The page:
Children’s Ministry Resources
Godly Play & Children’s Sermons
What are we here for?
We meet here to talk about Godly Play, to share what it’s all about and to discuss how to do it better.
The weekly blog posts are designed to help Sunday school teachers prepare for their Godly Play lessons, and the individual pages (see the tabs at the top of this page) share information about how we do Godly Play at First Baptist Church, Greenville, SC.
We’d love to hear from teachers everywhere, not just the ones at our church! We hope you’ll join our circle and share your ideas!
What Godly Play is Not
Godly Play is quite different from the traditional model in which the teacher tells the children what they need to know. Godly Play is not about things that are that simple. It is not just about learning lessons or keeping children entertained. It is about locating each lesson in the whole system of Christian language and involving the creative process to discover the depths of meaning in them.
What is Godly Play?
According to the Godly Play Foundation, Godly Play is a creative and imaginative approach to Christian nurture.
Godly Play is about understanding how each of the stories of God’s people connects with the child’s own experience and relationship with God.
Godly Play respects the innate spirituality of children and encourages curiosity and imagination in experiencing the mystery and joy of God.
Read more about Godly Play here.
How do we do Godly Play at First Baptist Greenville?
Christians of many different denominations use Godly Play and probably do it differently, even within the same denomination. In this blog, I describe Godly Play by sharing the way our church does it. That doesn’t mean that it’s the best way or the prescribed way, or the only way, of course, but it’s the way that suits us best.
Welcome to Knowing Jesus in a New Way 5: Known in Making Him Known, our lesson for May 17, 2020. We’re currently not meeting on account of the coronavirus, but I’m sharing this here in case it’s helpful to someone.
There are several different aspects of the story that you may choose to emphasize:
1. The meeting itself of Jesus with the disciples on the mountain.
2. Jesus’ command to go to people everywhere and make them disciples, baptize them, and teach them to obey his commands.
3. Jesus’ assurance that He will always be with us.
You may want to try letting the children gather items from the materials that help to tell the story this week.
Here are some wondering questions to also use:
1. I wonder what was your favorite part of today’s story is.
2. I wonder how the disciples felt about Jesus telling them to go everywhere and tell Jesus’ story.
3. I wonder how you would feel if Jesus asked you to go to a new place and tell Jesus’ story.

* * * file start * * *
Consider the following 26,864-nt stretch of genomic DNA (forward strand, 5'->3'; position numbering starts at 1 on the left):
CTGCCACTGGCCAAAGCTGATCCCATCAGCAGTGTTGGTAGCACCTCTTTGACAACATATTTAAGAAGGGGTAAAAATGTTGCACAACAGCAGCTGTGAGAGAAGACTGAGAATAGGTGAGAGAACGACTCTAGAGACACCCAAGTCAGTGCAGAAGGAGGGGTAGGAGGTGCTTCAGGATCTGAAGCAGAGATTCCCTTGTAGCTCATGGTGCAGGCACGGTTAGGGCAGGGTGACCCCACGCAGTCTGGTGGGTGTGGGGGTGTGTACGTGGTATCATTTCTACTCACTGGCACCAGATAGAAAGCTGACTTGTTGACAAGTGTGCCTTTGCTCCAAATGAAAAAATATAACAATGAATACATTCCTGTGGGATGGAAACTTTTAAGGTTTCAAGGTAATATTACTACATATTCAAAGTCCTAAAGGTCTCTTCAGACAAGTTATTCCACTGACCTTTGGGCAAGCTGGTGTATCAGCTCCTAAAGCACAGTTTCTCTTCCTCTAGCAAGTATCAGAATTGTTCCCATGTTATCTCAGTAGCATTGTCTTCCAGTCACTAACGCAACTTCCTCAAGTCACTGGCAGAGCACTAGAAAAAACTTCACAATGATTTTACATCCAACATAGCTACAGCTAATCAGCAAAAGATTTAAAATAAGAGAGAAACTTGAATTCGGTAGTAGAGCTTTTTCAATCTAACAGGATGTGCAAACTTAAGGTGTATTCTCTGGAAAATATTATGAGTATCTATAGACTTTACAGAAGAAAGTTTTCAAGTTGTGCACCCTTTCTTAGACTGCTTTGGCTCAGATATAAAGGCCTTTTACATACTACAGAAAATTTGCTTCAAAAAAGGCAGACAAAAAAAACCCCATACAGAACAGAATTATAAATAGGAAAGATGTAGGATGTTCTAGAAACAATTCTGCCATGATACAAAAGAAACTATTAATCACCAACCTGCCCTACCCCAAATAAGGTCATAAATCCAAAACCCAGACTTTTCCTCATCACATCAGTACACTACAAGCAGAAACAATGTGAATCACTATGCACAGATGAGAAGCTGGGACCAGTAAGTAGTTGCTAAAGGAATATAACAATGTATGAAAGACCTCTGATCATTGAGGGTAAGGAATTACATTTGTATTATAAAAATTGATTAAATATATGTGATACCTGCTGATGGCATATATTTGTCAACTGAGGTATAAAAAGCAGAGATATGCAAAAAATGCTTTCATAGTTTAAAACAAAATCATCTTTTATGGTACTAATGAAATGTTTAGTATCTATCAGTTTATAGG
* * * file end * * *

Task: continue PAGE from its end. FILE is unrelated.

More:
4. I wonder where we are in Jesus’ story. I wonder how we become part of it.
5. Jesus said he would be with disciples forever. I wonder how he was with them. I wonder how we find him with us.
6. I wonder how you and I can share Jesus’ story with others.
Ideas for Our Gift to God Time
The more they make their own ideas into their projects, the more ownership they have, and the more excited they will be about their work.
You may choose to focus on the Great Commission, Jesus’ command to go everywhere, make disciples, baptize them and teach them the way.
1. Children could make the craft seen here, a world made out of clay, studded with flags from other countries. You could have a print out of flags from different countries that the kids could work from, copying the flags, putting them on toothpicks and dotting the clay world.
3. You could talk about how we are missionaries every day, right where we live. Children could draw a list of ways they share Jesus’ story in their own lives. (Operation Inasmuch, mission projects that they’ve taken part in, bringing food to church to donate to Mission Backpack, etc.)
4. Children could color a map that shows Paul’s missionary journeys, and then color a world map, highlighting places they’ve learned about in Children on Mission. I’ll have some world maps available to you.
5. Children could make a self portrait, titled “I’m a Disciple.” They could do this with pencil and then color with watercolors or paint. Or they could use butcher paper and have someone trace their whole bodies and color it in with markers or paint.
6. They could focus on Jesus’ promise to be with us until the end of the age. Children could draw a picture of themselves with Jesus –or show ways that Jesus is with us (as we read the Bible or pray or serve others.)
For more art response ideas, see my Pinterest page on this story, here.